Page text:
FBI planted spyware on teen's PC to trace bomb threats

15-year-old pleaded guilty after G-men dropped CIPAV on his machine

The U.S. Federal Bureau of Investigation planted spyware on the computer used by a Washington state teenager to finger him as the person behind a rash of bomb threats e-mailed to his high school, court documents revealed this week.

The 15-year-old, a former student at Timberline High School in Lacey, Wash., pleaded guilty Monday to making the bomb threats, as well as to identity theft charges, according to The Olympian. He was sentenced to 90 days in juvenile detention and must pay the school district US$8,852 to cover expenses. The first e-mailed bomb threat was sent June 4.

In several of the messages, the student taunted school authorities and police for their inability to trace the e-mails to him. "Seeing as how you're too stupid to trace the e-mail back lets [sic] get serious," an e-mail on June 5 said, according to an unsealed search warrant application filed with a Seattle federal court in mid-June. "Stop pretending to be 'tracing it' because I already told you it's coming from Italy. That is where trace will stop, so just stop trying."

Within days, however, the FBI had obtained a warrant that allowed the agency to infect the student's computer with a program it called a Computer & Internet Protocol Address Verifier (CIPAV). "If a warrant is approved, a communication will be sent to the computer being used to administer [the MySpace] user account 'Timberlinebombinfo,'" said FBI Special Agent Norman Sanders in the June 12 filing.

The CIPAV, said Sanders, would "cause any computer -- wherever located -- to send network-level messages containing the activating computer's IP address and/or MAC address, other environmental variables and certain registry-type information to a computer controlled by the FBI."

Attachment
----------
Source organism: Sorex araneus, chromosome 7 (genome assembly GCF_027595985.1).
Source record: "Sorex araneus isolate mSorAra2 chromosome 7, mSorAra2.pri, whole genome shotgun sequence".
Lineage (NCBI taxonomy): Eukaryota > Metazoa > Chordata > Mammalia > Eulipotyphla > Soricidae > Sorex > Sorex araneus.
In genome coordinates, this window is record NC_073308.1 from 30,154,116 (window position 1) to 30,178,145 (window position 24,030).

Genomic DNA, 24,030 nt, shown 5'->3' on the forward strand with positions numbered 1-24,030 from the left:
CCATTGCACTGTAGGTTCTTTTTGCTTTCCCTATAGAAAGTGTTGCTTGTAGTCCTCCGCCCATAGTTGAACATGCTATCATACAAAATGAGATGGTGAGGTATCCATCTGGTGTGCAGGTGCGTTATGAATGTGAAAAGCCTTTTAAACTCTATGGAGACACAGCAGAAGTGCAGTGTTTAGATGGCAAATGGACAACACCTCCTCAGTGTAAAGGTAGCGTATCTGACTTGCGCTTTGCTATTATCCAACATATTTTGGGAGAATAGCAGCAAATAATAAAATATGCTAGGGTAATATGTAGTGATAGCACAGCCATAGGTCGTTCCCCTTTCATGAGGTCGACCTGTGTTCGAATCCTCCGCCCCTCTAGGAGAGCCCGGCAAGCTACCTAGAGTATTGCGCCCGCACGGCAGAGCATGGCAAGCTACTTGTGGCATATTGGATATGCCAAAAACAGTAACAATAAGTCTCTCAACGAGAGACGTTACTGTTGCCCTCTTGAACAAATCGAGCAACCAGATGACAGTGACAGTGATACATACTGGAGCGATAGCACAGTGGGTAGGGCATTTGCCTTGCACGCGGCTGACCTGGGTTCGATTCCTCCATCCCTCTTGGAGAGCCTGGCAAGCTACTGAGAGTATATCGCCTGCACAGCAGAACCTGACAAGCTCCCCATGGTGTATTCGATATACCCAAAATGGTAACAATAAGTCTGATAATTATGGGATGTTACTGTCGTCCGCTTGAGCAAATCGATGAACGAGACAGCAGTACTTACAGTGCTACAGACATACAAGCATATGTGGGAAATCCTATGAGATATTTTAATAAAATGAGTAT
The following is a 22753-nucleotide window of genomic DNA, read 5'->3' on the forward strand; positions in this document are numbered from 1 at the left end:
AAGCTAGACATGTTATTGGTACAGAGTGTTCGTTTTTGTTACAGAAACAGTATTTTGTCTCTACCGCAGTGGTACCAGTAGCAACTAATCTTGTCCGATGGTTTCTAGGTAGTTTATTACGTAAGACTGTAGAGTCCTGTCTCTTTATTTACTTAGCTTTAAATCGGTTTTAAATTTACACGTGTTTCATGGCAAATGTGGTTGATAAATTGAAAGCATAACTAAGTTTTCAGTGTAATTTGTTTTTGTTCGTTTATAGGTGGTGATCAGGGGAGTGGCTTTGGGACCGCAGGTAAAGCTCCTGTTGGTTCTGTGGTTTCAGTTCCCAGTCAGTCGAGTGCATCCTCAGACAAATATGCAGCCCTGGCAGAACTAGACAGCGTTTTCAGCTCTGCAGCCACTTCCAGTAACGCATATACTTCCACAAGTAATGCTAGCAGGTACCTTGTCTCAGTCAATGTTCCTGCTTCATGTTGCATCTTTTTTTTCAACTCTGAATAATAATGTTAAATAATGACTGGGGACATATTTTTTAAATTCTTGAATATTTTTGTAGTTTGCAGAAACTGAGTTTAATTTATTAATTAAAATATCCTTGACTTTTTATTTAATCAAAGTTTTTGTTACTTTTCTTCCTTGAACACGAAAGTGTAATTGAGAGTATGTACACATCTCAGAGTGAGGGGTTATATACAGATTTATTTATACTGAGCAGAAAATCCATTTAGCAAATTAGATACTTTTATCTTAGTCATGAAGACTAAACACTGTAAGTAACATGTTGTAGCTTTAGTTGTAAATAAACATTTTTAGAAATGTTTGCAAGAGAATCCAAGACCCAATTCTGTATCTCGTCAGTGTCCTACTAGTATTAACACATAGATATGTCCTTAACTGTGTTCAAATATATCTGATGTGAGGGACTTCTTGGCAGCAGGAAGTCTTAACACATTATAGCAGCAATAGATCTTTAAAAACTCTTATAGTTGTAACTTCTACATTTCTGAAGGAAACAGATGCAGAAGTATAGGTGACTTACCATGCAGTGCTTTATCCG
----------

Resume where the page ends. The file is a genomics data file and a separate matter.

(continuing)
"I'd call that spyware," said Roger Thompson, chief technology officer at Exploit Prevention Labs. "Or it's pretty darn close."

The warrant did not spell out whether the CIPAV could, for instance, capture keystrokes or inject other code into the compromised system, as do commonplace Trojan downloaders. "The exact nature of [the CIPAV's] commands, processes, capabilities and their configuration is classified as a law enforcement sensitive investigative technique," said the warrant applications.

Sanders, however, did say that after making its initial data harvest, the CIPAV would shift into a silent "pen register" mode in which it only recorded the IP addresses, dates and times of each communication. The contents of those communications -- such as e-mail messages -- would not be captured and passed to the FBI, the affidavit said.

It was also unclear exactly how Sanders expected to get the CIPAV onto the suspect's computer, although the warrant application hinted that it would be delivered through MySpace's own messaging service. "The CIPAV will be deployed through an electronic messaging program from an account controlled by the FBI," the warrant application read. "The electronic message deploying the CIPAV will only be directed to the administrator(s) of the 'Timberlinebombinfo' account [on MySpace]."

The FBI may have used an exploit -- one already in circulation or one of its own -- to plant the CIPAV on the student's machine, said Thompson. Or it might have just gone the simple route, and counted on the suspect's curiosity to get him to launch an attached file or click on a link to a malicious site.

Even if his computer had security software installed and active, the CIPAV could have gotten through, Thompson argued. "In order to evade antivirus, all you've got to do is use a new version of [a piece of malware]. The bad guys do it all the time."

It's also possible, speculated Thompson, that the FBI asked security vendors to whitelist their CIPAV to let it through any defenses. "They've always talked about things like this, whether it was Magic Lantern or Carnivore. But the last time I saw anything from [the FBI] was three, four years ago, and it was pretty rudimentary stuff."

Magic Lantern was the name given to a 2001 FBI effort to develop a keystroke and encryption keylogger. Carnivore, meanwhile, is the label for e-mail tapping software from the same time frame.

When asked if he would agree to whitelist CIPAV, or had in the past when he was with PestPatrol, an antispyware developer acquired in 2004 by CA Inc., Thompson said: "I don't know. We never had to face that decision, because we were never asked."

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Gregg Keizer

Gregg Keizer

Computerworld
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